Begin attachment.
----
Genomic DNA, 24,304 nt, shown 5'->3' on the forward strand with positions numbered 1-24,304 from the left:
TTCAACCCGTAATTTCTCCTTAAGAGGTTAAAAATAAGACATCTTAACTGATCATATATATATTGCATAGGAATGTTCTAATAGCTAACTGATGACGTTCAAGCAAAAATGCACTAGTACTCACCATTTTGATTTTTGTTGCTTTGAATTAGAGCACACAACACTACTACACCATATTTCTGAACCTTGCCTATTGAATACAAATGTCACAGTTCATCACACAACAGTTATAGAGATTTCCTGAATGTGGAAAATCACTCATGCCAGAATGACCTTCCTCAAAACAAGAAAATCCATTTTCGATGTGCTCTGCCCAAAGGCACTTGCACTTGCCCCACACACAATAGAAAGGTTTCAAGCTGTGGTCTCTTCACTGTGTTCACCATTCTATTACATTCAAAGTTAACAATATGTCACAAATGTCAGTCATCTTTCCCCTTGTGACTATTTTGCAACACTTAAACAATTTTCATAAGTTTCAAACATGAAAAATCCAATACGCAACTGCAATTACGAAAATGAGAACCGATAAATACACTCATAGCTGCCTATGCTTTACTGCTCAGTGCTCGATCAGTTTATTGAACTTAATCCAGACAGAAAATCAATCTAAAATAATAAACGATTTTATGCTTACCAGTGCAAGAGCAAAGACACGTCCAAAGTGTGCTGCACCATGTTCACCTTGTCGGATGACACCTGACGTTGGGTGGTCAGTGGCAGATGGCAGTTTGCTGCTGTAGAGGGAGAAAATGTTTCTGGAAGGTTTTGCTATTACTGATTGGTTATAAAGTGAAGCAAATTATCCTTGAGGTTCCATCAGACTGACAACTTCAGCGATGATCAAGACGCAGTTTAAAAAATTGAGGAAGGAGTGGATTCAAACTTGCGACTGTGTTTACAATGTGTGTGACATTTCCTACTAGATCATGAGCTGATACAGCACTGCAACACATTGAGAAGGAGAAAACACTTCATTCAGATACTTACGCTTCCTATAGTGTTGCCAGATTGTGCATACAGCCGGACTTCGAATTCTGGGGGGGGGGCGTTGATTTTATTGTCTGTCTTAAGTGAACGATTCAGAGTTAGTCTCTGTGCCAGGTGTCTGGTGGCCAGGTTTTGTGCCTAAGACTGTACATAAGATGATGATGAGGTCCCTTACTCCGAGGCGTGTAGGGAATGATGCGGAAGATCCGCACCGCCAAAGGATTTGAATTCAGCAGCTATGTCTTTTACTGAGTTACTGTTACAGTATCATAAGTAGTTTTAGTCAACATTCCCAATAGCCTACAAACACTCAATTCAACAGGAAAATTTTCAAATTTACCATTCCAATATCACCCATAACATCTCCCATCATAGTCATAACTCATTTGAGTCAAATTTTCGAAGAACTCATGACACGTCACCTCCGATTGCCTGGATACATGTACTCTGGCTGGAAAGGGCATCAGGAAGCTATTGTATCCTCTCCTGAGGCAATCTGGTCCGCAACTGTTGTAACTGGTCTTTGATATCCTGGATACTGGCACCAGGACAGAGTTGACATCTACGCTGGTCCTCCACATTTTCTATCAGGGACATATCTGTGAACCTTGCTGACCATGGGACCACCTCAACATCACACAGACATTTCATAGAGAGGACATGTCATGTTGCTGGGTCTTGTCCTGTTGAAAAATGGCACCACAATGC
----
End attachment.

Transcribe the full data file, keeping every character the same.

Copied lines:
Genomic DNA, 24,304 nt, shown 5'->3' on the forward strand with positions numbered 1-24,304 from the left:
TTCAACCCGTAATTTCTCCTTAAGAGGTTAAAAATAAGACATCTTAACTGATCATATATATATTGCATAGGAATGTTCTAATAGCTAACTGATGACGTTCAAGCAAAAATGCACTAGTACTCACCATTTTGATTTTTGTTGCTTTGAATTAGAGCACACAACACTACTACACCATATTTCTGAACCTTGCCTATTGAATACAAATGTCACAGTTCATCACACAACAGTTATAGAGATTTCCTGAATGTGGAAAATCACTCATGCCAGAATGACCTTCCTCAAAACAAGAAAATCCATTTTCGATGTGCTCTGCCCAAAGGCACTTGCACTTGCCCCACACACAATAGAAAGGTTTCAAGCTGTGGTCTCTTCACTGTGTTCACCATTCTATTACATTCAAAGTTAACAATATGTCACAAATGTCAGTCATCTTTCCCCTTGTGACTATTTTGCAACACTTAAACAATTTTCATAAGTTTCAAACATGAAAAATCCAATACGCAACTGCAATTACGAAAATGAGAACCGATAAATACACTCATAGCTGCCTATGCTTTACTGCTCAGTGCTCGATCAGTTTATTGAACTTAATCCAGACAGAAAATCAATCTAAAATAATAAACGATTTTATGCTTACCAGTGCAAGAGCAAAGACACGTCCAAAGTGTGCTGCACCATGTTCACCTTGTCGGATGACACCTGACGTTGGGTGGTCAGTGGCAGATGGCAGTTTGCTGCTGTAGAGGGAGAAAATGTTTCTGGAAGGTTTTGCTATTACTGATTGGTTATAAAGTGAAGCAAATTATCCTTGAGGTTCCATCAGACTGACAACTTCAGCGATGATCAAGACGCAGTTTAAAAAATTGAGGAAGGAGTGGATTCAAACTTGCGACTGTGTTTACAATGTGTGTGACATTTCCTACTAGATCATGAGCTGATACAGCACTGCAACACATTGAGAAGGAGAAAACACTTCATTCAGATACTTACGCTTCCTATAGTGTTGCCAGATTGTGCATACAGCCGGACTTCGAATTCTGGGGGGGGGGCGTTGATTTTATTGTCTGTCTTAAGTGAACGATTCAGAGTTAGTCTCTGTGCCAGGTGTCTGGTGGCCAGGTTTTGTGCCTAAGACTGTACATAAGATGATGATGAGGTCCCTTACTCCGAGGCGTGTAGGGAATGATGCGGAAGATCCGCACCGCCAAAGGATTTGAATTCAGCAGCTATGTCTTTTACTGAGTTACTGTTACAGTATCATAAGTAGTTTTAGTCAACATTCCCAATAGCCTACAAACACTCAATTCAACAGGAAAATTTTCAAATTTACCATTCCAATATCACCCATAACATCTCCCATCATAGTCATAACTCATTTGAGTCAAATTTTCGAAGAACTCATGACACGTCACCTCCGATTGCCTGGATACATGTACTCTGGCTGGAAAGGGCATCAGGAAGCTATTGTATCCTCTCCTGAGGCAATCTGGTCCGCAACTGTTGTAACTGGTCTTTGATATCCTGGATACTGGCACCAGGACAGAGTTGACATCTACGCTGGTCCTCCACATTTTCTATCAGGGACATATCTGTGAACCTTGCTGACCATGGGACCACCTCAACATCACACAGACATTTCATAGAGAGGACATGTCATGTTGCTGGGTCTTGTCCTGTTGAAAAATGGCACCACAATGC